Who Do You Love is not a bad story, but it’s not Weiner at her best. This was a different sort of novel for her: no elaborate cast of female characters; no exploration of friendships or sisterhood. We do get her trademark family dynamics, but it wasn’t enough to save the plot for me. I liked that she was trying something new, but I probably would have enjoyed this story more if it had been told exclusively from Rachel’s point of view. It lacked . . . sparkle. Pizzazz. Not heart, exactly, but warmth.

Will I come back to Jennifer? Absolutely. But if you’re new to her work, I would recommend Good In Bed or All Fall Down instead.

3 out of 5

Pub: 2015 • GoodreadsLibraryThingAmazonAuthor Website
Complimentary copy provided by publisher for review consideration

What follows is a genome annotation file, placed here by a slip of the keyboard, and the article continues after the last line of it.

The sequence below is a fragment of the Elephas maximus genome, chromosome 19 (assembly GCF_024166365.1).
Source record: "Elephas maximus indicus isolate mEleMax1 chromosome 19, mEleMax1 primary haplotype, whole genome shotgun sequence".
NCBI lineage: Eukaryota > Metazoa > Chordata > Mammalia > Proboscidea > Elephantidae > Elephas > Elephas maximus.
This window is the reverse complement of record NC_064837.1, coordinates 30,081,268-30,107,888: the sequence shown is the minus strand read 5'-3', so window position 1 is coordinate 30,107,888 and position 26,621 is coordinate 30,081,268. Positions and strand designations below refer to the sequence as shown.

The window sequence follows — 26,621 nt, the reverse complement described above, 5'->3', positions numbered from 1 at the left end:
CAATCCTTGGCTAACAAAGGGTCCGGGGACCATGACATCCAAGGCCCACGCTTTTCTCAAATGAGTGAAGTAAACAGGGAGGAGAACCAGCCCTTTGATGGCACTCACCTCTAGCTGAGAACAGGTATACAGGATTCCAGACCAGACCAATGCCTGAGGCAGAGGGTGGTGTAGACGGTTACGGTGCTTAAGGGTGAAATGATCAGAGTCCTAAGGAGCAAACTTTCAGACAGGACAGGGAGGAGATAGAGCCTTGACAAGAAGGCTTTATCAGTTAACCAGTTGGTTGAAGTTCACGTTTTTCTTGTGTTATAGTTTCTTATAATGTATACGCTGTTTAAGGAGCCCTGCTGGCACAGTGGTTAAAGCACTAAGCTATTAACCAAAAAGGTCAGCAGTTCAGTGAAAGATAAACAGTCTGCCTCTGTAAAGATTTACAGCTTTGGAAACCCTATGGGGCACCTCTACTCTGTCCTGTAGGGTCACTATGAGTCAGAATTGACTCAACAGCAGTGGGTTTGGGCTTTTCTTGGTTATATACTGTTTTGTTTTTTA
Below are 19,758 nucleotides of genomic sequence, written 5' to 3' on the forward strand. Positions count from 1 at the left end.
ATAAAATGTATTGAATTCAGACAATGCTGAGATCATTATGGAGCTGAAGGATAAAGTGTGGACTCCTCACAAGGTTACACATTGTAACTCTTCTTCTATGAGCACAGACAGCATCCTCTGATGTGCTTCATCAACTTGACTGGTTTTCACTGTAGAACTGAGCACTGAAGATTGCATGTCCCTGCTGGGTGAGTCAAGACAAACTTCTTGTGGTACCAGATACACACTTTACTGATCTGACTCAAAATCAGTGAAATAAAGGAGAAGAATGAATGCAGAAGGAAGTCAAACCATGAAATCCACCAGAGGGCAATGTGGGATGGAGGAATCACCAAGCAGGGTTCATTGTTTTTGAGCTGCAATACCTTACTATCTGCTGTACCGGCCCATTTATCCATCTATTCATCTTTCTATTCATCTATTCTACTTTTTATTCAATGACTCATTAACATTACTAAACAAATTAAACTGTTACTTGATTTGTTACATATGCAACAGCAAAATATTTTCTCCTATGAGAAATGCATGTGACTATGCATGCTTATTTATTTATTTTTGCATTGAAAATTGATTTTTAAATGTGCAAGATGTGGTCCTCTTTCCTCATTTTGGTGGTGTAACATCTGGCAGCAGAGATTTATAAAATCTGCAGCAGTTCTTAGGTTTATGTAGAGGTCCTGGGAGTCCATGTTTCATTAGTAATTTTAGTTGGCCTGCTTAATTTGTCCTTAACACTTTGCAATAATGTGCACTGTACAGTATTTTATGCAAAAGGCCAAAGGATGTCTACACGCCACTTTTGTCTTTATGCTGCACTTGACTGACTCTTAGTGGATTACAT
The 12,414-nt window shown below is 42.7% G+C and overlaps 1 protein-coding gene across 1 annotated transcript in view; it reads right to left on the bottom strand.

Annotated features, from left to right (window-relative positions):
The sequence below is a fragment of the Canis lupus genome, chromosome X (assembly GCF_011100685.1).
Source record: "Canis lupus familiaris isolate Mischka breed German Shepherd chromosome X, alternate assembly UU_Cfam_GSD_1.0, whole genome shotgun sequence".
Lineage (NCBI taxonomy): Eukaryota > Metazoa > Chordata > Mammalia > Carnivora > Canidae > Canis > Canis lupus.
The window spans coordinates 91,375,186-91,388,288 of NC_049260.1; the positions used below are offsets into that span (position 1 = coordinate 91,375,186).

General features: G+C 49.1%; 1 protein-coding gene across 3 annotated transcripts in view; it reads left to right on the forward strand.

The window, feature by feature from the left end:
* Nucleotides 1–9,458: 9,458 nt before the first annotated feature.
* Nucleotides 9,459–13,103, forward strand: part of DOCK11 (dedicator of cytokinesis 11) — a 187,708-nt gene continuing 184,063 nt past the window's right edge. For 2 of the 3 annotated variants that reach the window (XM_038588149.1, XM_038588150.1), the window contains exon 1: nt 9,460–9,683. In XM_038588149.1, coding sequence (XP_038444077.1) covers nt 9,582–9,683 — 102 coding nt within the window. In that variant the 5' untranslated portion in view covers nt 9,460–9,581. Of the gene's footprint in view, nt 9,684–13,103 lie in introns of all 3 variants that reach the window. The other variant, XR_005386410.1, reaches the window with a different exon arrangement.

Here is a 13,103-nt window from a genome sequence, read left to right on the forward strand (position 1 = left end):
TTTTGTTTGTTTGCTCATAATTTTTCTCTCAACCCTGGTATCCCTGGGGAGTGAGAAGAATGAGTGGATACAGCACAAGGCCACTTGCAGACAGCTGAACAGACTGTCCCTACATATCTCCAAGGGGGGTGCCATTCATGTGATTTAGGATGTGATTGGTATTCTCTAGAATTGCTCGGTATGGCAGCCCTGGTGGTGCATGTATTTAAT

Book chat: ‘Isla and the Happily Ever After’ by Stephanie Perkins

Isla and HappilyHere’s what I love about Stephanie Perkins: her stories are romantic and realistic, adorable and heartbreaking. There is just the right amount of salt to balance the sweet — and though her characters do get a “happily ever after” (imagine that!), the road isn’t paved solely in diamonds. You have to stumble on a few ruts, too.

Isla and the Happily Ever After — the third in a trilogy of stories featuring independent but related characters — did not disappoint. Like Anna and Lola before her, Isla is a winning combination of strong and vulnerable. The middle of three sisters, our heroine struggles to find her place at her French boarding school — and, you know, the world at large — when Josh, a classmate on whom she’s nursed a serious crush for years, suddenly seems to notice her.

Really notice her.